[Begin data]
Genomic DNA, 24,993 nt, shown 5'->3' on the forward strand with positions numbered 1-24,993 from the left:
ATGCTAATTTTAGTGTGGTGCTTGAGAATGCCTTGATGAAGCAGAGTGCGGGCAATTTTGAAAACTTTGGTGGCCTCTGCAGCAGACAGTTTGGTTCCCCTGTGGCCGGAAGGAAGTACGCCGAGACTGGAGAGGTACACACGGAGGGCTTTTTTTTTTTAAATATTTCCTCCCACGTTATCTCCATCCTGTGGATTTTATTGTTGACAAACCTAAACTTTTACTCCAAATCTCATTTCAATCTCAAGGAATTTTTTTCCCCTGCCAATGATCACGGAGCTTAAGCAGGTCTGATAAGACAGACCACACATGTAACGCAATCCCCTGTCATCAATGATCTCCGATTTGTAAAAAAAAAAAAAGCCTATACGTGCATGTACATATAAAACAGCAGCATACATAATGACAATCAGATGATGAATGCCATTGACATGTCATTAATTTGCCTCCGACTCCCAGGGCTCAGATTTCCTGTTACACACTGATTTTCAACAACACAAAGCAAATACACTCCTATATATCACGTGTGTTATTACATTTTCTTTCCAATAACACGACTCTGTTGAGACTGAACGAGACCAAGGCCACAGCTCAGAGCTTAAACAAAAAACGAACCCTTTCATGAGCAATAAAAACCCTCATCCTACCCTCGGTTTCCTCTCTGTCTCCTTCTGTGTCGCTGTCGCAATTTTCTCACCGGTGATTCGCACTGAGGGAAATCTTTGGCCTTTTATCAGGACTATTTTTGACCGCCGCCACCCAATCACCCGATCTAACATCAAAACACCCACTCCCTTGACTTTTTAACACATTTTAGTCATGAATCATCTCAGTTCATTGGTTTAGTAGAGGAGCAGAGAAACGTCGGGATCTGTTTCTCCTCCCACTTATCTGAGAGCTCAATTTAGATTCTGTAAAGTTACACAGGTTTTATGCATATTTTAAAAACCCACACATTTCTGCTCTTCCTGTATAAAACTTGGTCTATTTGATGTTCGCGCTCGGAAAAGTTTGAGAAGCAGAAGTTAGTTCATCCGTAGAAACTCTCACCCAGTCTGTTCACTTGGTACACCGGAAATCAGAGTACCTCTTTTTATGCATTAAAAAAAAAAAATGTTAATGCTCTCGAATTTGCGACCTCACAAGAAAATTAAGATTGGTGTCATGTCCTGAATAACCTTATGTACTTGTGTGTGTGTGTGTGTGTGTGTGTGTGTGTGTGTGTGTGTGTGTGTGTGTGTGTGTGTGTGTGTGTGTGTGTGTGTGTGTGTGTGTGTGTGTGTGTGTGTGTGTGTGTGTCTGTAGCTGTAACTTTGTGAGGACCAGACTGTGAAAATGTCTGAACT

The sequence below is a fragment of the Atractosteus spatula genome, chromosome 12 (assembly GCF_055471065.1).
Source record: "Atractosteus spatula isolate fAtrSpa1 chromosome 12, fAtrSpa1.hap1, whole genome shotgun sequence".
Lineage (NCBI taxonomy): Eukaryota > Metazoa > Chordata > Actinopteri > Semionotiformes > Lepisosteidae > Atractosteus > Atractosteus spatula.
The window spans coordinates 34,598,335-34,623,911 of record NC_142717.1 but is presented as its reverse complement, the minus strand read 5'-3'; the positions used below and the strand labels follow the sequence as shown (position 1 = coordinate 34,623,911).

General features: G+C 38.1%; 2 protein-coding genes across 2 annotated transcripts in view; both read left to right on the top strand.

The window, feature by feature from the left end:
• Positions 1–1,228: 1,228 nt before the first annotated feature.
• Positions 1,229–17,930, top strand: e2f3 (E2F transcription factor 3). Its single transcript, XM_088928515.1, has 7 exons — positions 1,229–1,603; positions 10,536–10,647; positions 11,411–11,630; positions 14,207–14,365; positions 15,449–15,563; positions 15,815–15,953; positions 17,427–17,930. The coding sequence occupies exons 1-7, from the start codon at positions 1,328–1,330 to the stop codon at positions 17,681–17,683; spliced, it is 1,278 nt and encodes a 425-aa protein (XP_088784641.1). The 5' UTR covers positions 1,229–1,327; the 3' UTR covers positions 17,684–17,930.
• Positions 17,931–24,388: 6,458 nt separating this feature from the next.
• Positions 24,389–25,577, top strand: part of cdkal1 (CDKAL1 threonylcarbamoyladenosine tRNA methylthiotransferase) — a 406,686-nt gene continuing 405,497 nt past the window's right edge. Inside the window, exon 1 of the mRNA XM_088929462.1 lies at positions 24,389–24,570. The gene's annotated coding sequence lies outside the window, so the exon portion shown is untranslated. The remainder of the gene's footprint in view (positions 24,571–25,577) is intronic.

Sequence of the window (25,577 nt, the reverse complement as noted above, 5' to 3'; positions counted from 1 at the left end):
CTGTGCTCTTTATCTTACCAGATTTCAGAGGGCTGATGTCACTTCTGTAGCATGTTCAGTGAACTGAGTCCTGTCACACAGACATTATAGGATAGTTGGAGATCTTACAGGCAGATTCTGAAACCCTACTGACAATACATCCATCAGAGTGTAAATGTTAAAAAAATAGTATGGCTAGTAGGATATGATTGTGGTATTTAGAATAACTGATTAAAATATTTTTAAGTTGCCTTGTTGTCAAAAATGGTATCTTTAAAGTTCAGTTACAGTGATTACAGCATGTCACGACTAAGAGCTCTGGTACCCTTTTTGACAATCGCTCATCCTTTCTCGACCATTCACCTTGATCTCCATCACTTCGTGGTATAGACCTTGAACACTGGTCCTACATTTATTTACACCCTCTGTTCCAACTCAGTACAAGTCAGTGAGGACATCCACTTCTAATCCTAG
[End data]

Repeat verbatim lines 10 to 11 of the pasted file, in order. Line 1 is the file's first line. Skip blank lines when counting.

• Positions 1,229–17,930, top strand: e2f3 (E2F transcription factor 3). Its single transcript, XM_088928515.1, has 7 exons — positions 1,229–1,603; positions 10,536–10,647; positions 11,411–11,630; positions 14,207–14,365; positions 15,449–15,563; positions 15,815–15,953; positions 17,427–17,930. The coding sequence occupies exons 1-7, from the start codon at positions 1,328–1,330 to the stop codon at positions 17,681–17,683; spliced, it is 1,278 nt and encodes a 425-aa protein (XP_088784641.1). The 5' UTR covers positions 1,229–1,327; the 3' UTR covers positions 17,684–17,930.
• Positions 17,931–24,388: 6,458 nt separating this feature from the next.